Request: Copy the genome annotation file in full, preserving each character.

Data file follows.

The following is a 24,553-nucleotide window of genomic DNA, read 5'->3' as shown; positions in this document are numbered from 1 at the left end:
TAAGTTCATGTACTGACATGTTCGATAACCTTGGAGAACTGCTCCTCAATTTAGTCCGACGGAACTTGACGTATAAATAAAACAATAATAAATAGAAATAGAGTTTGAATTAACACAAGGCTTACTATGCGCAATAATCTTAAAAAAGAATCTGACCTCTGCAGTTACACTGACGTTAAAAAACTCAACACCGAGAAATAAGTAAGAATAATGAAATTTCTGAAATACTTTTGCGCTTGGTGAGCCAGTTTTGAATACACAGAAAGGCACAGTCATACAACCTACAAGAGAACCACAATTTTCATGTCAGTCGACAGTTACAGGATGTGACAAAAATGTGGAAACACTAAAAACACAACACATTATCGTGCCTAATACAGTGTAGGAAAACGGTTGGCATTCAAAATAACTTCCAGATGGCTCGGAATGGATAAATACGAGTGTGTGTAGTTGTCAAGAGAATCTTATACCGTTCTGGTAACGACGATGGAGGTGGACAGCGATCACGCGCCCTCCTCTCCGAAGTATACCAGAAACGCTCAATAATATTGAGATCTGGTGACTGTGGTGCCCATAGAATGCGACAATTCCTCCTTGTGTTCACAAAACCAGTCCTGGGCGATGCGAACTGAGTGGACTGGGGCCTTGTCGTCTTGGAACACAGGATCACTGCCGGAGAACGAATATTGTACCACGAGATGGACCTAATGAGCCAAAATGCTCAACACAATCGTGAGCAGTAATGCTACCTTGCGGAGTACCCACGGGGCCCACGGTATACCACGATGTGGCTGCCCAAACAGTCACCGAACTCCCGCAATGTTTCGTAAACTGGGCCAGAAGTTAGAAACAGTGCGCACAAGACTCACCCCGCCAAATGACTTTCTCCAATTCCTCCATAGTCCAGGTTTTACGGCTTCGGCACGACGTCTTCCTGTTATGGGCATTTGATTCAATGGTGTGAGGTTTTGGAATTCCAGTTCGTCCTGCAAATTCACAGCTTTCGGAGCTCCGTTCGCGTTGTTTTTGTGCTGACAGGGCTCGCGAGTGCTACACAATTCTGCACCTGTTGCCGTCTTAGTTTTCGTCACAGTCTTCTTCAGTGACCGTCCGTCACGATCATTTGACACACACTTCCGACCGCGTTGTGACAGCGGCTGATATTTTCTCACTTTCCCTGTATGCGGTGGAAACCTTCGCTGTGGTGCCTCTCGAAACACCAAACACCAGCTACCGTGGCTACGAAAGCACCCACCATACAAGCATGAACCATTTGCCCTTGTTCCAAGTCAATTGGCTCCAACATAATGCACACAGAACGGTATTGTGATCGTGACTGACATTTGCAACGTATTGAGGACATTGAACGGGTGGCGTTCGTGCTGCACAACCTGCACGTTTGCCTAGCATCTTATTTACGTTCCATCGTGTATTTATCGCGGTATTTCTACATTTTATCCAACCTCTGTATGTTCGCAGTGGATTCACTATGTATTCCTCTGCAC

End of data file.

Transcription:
The following is a 24,553-nucleotide window of genomic DNA, read 5'->3' as shown; positions in this document are numbered from 1 at the left end:
TAAGTTCATGTACTGACATGTTCGATAACCTTGGAGAACTGCTCCTCAATTTAGTCCGACGGAACTTGACGTATAAATAAAACAATAATAAATAGAAATAGAGTTTGAATTAACACAAGGCTTACTATGCGCAATAATCTTAAAAAAGAATCTGACCTCTGCAGTTACACTGACGTTAAAAAACTCAACACCGAGAAATAAGTAAGAATAATGAAATTTCTGAAATACTTTTGCGCTTGGTGAGCCAGTTTTGAATACACAGAAAGGCACAGTCATACAACCTACAAGAGAACCACAATTTTCATGTCAGTCGACAGTTACAGGATGTGACAAAAATGTGGAAACACTAAAAACACAACACATTATCGTGCCTAATACAGTGTAGGAAAACGGTTGGCATTCAAAATAACTTCCAGATGGCTCGGAATGGATAAATACGAGTGTGTGTAGTTGTCAAGAGAATCTTATACCGTTCTGGTAACGACGATGGAGGTGGACAGCGATCACGCGCCCTCCTCTCCGAAGTATACCAGAAACGCTCAATAATATTGAGATCTGGTGACTGTGGTGCCCATAGAATGCGACAATTCCTCCTTGTGTTCACAAAACCAGTCCTGGGCGATGCGAACTGAGTGGACTGGGGCCTTGTCGTCTTGGAACACAGGATCACTGCCGGAGAACGAATATTGTACCACGAGATGGACCTAATGAGCCAAAATGCTCAACACAATCGTGAGCAGTAATGCTACCTTGCGGAGTACCCACGGGGCCCACGGTATACCACGATGTGGCTGCCCAAACAGTCACCGAACTCCCGCAATGTTTCGTAAACTGGGCCAGAAGTTAGAAACAGTGCGCACAAGACTCACCCCGCCAAATGACTTTCTCCAATTCCTCCATAGTCCAGGTTTTACGGCTTCGGCACGACGTCTTCCTGTTATGGGCATTTGATTCAATGGTGTGAGGTTTTGGAATTCCAGTTCGTCCTGCAAATTCACAGCTTTCGGAGCTCCGTTCGCGTTGTTTTTGTGCTGACAGGGCTCGCGAGTGCTACACAATTCTGCACCTGTTGCCGTCTTAGTTTTCGTCACAGTCTTCTTCAGTGACCGTCCGTCACGATCATTTGACACACACTTCCGACCGCGTTGTGACAGCGGCTGATATTTTCTCACTTTCCCTGTATGCGGTGGAAACCTTCGCTGTGGTGCCTCTCGAAACACCAAACACCAGCTACCGTGGCTACGAAAGCACCCACCATACAAGCATGAACCATTTGCCCTTGTTCCAAGTCAATTGGCTCCAACATAATGCACACAGAACGGTATTGTGATCGTGACTGACATTTGCAACGTATTGAGGACATTGAACGGGTGGCGTTCGTGCTGCACAACCTGCACGTTTGCCTAGCATCTTATTTACGTTCCATCGTGTATTTATCGCGGTATTTCTACATTTTATCCAACCTCTGTATGTTCGCAGTGGATTCACTATGTATTCCTCTGCAC